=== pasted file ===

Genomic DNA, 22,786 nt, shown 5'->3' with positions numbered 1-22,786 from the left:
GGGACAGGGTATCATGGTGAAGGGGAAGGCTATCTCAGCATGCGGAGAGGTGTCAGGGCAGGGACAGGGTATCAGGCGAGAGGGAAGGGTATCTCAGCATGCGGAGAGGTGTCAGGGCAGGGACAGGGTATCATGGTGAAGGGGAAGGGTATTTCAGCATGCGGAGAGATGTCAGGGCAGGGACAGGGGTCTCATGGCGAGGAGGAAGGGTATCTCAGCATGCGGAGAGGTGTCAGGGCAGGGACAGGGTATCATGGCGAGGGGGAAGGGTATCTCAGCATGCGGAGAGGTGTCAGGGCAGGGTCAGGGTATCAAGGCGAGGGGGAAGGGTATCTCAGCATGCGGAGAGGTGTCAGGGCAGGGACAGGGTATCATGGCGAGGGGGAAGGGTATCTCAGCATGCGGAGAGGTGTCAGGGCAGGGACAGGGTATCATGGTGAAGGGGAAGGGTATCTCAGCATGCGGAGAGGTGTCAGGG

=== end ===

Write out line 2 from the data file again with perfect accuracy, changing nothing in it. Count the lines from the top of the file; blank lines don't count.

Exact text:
GGGACAGGGTATCATGGTGAAGGGGAAGGCTATCTCAGCATGCGGAGAGGTGTCAGGGCAGGGACAGGGTATCAGGCGAGAGGGAAGGGTATCTCAGCATGCGGAGAGGTGTCAGGGCAGGGACAGGGTATCATGGTGAAGGGGAAGGGTATTTCAGCATGCGGAGAGATGTCAGGGCAGGGACAGGGGTCTCATGGCGAGGAGGAAGGGTATCTCAGCATGCGGAGAGGTGTCAGGGCAGGGACAGGGTATCATGGCGAGGGGGAAGGGTATCTCAGCATGCGGAGAGGTGTCAGGGCAGGGTCAGGGTATCAAGGCGAGGGGGAAGGGTATCTCAGCATGCGGAGAGGTGTCAGGGCAGGGACAGGGTATCATGGCGAGGGGGAAGGGTATCTCAGCATGCGGAGAGGTGTCAGGGCAGGGACAGGGTATCATGGTGAAGGGGAAGGGTATCTCAGCATGCGGAGAGGTGTCAGGG